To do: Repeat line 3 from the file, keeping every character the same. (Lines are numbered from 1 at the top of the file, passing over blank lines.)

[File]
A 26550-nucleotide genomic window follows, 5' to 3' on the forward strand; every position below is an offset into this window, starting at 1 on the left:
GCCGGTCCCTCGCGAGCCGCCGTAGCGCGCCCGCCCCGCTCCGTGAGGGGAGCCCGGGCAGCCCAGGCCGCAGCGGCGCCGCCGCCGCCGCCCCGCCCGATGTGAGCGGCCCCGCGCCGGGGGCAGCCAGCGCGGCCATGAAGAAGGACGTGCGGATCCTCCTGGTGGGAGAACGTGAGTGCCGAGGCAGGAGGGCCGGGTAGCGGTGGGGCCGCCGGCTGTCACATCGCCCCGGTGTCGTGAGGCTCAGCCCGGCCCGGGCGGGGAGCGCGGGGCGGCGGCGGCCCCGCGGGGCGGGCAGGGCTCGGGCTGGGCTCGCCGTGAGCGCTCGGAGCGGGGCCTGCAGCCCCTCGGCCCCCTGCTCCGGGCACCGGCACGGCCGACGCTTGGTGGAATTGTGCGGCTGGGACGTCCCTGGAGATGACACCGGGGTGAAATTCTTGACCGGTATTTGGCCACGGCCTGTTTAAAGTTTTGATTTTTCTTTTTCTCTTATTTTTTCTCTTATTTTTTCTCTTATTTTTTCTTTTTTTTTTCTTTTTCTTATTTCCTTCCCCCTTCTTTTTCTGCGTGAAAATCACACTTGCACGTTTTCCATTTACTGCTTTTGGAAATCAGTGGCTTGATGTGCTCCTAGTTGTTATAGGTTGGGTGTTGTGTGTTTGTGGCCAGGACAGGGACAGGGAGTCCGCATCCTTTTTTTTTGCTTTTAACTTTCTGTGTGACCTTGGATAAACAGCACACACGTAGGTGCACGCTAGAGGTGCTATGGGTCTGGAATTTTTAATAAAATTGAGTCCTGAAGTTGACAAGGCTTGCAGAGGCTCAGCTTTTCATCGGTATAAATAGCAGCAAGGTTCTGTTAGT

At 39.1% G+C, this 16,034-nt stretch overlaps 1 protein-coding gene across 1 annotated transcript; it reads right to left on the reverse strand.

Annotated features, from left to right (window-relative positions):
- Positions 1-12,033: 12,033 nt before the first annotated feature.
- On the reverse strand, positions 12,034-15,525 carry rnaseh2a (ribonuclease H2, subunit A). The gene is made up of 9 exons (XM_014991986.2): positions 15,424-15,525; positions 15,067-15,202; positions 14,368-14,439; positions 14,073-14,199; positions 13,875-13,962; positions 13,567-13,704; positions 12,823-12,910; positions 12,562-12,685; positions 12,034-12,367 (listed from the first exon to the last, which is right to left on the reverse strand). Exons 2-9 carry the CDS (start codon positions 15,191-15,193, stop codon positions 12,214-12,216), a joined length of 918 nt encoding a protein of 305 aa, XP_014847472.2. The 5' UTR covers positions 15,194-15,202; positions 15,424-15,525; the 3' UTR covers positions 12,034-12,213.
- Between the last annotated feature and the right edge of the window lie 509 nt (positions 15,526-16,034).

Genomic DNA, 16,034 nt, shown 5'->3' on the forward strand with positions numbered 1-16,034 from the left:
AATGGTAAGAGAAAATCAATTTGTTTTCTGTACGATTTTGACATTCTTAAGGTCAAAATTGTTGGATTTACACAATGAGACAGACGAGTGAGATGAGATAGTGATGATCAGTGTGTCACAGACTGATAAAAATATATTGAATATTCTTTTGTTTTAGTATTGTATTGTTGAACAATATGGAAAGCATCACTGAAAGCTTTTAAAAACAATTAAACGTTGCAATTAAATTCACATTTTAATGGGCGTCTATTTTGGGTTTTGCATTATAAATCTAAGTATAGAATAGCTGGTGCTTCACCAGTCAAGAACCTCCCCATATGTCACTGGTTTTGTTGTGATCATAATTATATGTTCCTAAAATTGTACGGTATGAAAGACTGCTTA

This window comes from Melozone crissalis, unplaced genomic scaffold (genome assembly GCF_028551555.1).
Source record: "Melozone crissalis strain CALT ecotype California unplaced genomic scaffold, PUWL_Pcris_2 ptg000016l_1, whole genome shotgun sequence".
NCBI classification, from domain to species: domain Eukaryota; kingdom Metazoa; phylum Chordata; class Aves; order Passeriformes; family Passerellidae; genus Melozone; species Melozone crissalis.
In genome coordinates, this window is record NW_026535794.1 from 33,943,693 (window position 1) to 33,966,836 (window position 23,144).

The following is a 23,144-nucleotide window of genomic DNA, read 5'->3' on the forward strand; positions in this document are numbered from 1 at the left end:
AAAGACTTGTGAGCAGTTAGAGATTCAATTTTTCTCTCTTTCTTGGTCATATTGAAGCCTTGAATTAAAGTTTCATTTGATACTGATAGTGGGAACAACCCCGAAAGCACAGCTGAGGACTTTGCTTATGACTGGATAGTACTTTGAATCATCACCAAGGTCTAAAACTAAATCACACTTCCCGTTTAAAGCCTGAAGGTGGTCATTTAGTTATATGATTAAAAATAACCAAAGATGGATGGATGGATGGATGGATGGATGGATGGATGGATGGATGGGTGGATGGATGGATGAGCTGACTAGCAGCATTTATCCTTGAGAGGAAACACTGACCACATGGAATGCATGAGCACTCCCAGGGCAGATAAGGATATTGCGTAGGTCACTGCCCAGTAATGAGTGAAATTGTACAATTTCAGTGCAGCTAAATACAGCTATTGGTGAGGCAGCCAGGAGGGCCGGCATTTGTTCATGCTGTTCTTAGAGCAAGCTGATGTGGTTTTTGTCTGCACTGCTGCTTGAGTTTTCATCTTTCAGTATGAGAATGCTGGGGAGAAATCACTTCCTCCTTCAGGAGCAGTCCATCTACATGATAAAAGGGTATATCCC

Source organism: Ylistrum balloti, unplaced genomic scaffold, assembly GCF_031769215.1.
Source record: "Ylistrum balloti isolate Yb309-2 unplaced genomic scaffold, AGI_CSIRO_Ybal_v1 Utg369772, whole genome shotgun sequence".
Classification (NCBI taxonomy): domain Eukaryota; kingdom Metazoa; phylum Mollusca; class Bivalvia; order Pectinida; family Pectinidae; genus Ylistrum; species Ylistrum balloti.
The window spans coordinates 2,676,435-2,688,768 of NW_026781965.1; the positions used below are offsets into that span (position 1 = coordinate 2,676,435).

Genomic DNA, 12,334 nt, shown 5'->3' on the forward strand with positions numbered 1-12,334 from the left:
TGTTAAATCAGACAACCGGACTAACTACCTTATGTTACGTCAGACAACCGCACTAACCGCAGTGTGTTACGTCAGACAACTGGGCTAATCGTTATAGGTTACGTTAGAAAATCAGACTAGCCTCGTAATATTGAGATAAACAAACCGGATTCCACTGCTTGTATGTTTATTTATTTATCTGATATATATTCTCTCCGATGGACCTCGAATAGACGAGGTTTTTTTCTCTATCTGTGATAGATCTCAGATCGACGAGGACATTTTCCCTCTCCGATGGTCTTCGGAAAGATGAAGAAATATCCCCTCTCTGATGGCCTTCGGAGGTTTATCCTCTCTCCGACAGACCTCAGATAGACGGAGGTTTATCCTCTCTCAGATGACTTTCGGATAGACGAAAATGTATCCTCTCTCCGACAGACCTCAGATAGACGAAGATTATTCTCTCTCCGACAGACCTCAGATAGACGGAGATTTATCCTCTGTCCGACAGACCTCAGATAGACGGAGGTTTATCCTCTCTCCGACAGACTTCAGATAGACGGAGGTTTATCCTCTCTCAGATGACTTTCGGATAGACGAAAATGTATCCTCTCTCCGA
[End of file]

At 39.1% G+C, this 16,034-nt stretch overlaps 1 protein-coding gene across 1 annotated transcript; it reads right to left on the reverse strand.